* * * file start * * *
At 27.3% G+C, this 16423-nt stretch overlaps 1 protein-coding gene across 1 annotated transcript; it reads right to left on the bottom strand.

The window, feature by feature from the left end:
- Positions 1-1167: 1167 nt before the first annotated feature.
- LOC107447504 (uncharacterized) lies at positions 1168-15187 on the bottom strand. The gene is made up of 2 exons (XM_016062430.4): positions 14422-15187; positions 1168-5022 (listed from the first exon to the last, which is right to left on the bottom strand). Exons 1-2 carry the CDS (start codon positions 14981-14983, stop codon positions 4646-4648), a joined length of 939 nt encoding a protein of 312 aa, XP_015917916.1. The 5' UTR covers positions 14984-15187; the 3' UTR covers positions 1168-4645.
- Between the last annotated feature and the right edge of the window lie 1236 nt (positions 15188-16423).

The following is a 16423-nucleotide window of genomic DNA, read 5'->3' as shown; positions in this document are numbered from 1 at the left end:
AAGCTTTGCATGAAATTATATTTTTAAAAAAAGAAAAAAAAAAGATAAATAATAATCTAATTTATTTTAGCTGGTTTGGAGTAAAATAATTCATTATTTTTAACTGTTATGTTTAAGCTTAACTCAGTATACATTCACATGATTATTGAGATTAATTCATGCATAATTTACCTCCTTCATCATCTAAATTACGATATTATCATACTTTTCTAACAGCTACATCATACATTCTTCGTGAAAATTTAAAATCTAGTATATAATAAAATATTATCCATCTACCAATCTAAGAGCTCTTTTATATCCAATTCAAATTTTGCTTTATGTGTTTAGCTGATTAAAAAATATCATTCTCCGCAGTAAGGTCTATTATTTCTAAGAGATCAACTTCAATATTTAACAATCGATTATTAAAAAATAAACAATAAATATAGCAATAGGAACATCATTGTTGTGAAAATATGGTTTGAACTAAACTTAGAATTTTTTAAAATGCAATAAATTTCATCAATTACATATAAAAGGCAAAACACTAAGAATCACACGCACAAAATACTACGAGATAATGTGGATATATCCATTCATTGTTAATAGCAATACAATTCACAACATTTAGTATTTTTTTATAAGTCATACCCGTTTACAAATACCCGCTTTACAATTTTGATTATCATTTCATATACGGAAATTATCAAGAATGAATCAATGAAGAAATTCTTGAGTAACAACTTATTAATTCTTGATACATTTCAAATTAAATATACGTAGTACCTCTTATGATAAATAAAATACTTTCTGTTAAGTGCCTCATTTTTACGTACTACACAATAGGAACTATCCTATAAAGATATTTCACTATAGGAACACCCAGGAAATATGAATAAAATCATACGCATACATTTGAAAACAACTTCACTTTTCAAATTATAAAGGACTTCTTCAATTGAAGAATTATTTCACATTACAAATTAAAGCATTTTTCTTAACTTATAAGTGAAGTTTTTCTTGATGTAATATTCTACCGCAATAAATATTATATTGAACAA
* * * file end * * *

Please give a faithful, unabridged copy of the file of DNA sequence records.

At 27.3% G+C, this 16423-nt stretch overlaps 1 protein-coding gene across 1 annotated transcript; it reads right to left on the bottom strand.

The window, feature by feature from the left end:
- Positions 1-1167: 1167 nt before the first annotated feature.
- LOC107447504 (uncharacterized) lies at positions 1168-15187 on the bottom strand. The gene is made up of 2 exons (XM_016062430.4): positions 14422-15187; positions 1168-5022 (listed from the first exon to the last, which is right to left on the bottom strand). Exons 1-2 carry the CDS (start codon positions 14981-14983, stop codon positions 4646-4648), a joined length of 939 nt encoding a protein of 312 aa, XP_015917916.1. The 5' UTR covers positions 14984-15187; the 3' UTR covers positions 1168-4645.
- Between the last annotated feature and the right edge of the window lie 1236 nt (positions 15188-16423).

The following is a 16423-nucleotide window of genomic DNA, read 5'->3' as shown; positions in this document are numbered from 1 at the left end:
AAGCTTTGCATGAAATTATATTTTTAAAAAAAGAAAAAAAAAAGATAAATAATAATCTAATTTATTTTAGCTGGTTTGGAGTAAAATAATTCATTATTTTTAACTGTTATGTTTAAGCTTAACTCAGTATACATTCACATGATTATTGAGATTAATTCATGCATAATTTACCTCCTTCATCATCTAAATTACGATATTATCATACTTTTCTAACAGCTACATCATACATTCTTCGTGAAAATTTAAAATCTAGTATATAATAAAATATTATCCATCTACCAATCTAAGAGCTCTTTTATATCCAATTCAAATTTTGCTTTATGTGTTTAGCTGATTAAAAAATATCATTCTCCGCAGTAAGGTCTATTATTTCTAAGAGATCAACTTCAATATTTAACAATCGATTATTAAAAAATAAACAATAAATATAGCAATAGGAACATCATTGTTGTGAAAATATGGTTTGAACTAAACTTAGAATTTTTTAAAATGCAATAAATTTCATCAATTACATATAAAAGGCAAAACACTAAGAATCACACGCACAAAATACTACGAGATAATGTGGATATATCCATTCATTGTTAATAGCAATACAATTCACAACATTTAGTATTTTTTTATAAGTCATACCCGTTTACAAATACCCGCTTTACAATTTTGATTATCATTTCATATACGGAAATTATCAAGAATGAATCAATGAAGAAATTCTTGAGTAACAACTTATTAATTCTTGATACATTTCAAATTAAATATACGTAGTACCTCTTATGATAAATAAAATACTTTCTGTTAAGTGCCTCATTTTTACGTACTACACAATAGGAACTATCCTATAAAGATATTTCACTATAGGAACACCCAGGAAATATGAATAAAATCATACGCATACATTTGAAAACAACTTCACTTTTCAAATTATAAAGGACTTCTTCAATTGAAGAATTATTTCACATTACAAATTAAAGCATTTTTCTTAACTTATAAGTGAAGTTTTTCTTGATGTAATATTCTACCGCAATAAATATTATATTGAACAA